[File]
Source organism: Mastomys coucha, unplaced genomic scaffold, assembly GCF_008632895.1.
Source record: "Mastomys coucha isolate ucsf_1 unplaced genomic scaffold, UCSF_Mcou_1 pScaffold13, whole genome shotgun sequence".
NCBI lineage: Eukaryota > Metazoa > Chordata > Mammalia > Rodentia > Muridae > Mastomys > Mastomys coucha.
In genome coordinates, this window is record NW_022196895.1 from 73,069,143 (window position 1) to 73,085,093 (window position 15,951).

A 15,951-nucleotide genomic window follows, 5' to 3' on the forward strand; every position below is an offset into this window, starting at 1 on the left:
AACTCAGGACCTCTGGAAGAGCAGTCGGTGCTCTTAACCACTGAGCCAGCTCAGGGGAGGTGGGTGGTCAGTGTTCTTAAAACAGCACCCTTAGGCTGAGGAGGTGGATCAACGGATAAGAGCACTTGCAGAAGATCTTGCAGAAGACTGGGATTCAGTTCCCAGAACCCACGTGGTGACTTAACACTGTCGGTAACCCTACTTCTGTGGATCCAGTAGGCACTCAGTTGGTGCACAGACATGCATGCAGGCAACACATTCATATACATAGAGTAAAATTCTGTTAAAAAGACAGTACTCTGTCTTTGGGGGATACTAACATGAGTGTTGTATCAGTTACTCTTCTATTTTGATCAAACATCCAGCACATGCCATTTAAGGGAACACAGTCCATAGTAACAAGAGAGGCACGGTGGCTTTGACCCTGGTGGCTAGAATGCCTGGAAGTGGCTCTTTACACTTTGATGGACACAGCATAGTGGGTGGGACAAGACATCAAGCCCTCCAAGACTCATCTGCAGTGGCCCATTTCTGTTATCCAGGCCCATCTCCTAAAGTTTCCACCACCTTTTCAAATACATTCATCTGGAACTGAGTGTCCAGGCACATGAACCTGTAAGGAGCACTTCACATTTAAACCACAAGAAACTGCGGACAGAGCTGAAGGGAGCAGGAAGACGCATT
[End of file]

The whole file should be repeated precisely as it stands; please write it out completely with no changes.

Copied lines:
Source organism: Mastomys coucha, unplaced genomic scaffold, assembly GCF_008632895.1.
Source record: "Mastomys coucha isolate ucsf_1 unplaced genomic scaffold, UCSF_Mcou_1 pScaffold13, whole genome shotgun sequence".
NCBI lineage: Eukaryota > Metazoa > Chordata > Mammalia > Rodentia > Muridae > Mastomys > Mastomys coucha.
In genome coordinates, this window is record NW_022196895.1 from 73,069,143 (window position 1) to 73,085,093 (window position 15,951).

A 15,951-nucleotide genomic window follows, 5' to 3' on the forward strand; every position below is an offset into this window, starting at 1 on the left:
AACTCAGGACCTCTGGAAGAGCAGTCGGTGCTCTTAACCACTGAGCCAGCTCAGGGGAGGTGGGTGGTCAGTGTTCTTAAAACAGCACCCTTAGGCTGAGGAGGTGGATCAACGGATAAGAGCACTTGCAGAAGATCTTGCAGAAGACTGGGATTCAGTTCCCAGAACCCACGTGGTGACTTAACACTGTCGGTAACCCTACTTCTGTGGATCCAGTAGGCACTCAGTTGGTGCACAGACATGCATGCAGGCAACACATTCATATACATAGAGTAAAATTCTGTTAAAAAGACAGTACTCTGTCTTTGGGGGATACTAACATGAGTGTTGTATCAGTTACTCTTCTATTTTGATCAAACATCCAGCACATGCCATTTAAGGGAACACAGTCCATAGTAACAAGAGAGGCACGGTGGCTTTGACCCTGGTGGCTAGAATGCCTGGAAGTGGCTCTTTACACTTTGATGGACACAGCATAGTGGGTGGGACAAGACATCAAGCCCTCCAAGACTCATCTGCAGTGGCCCATTTCTGTTATCCAGGCCCATCTCCTAAAGTTTCCACCACCTTTTCAAATACATTCATCTGGAACTGAGTGTCCAGGCACATGAACCTGTAAGGAGCACTTCACATTTAAACCACAAGAAACTGCGGACAGAGCTGAAGGGAGCAGGAAGACGCATT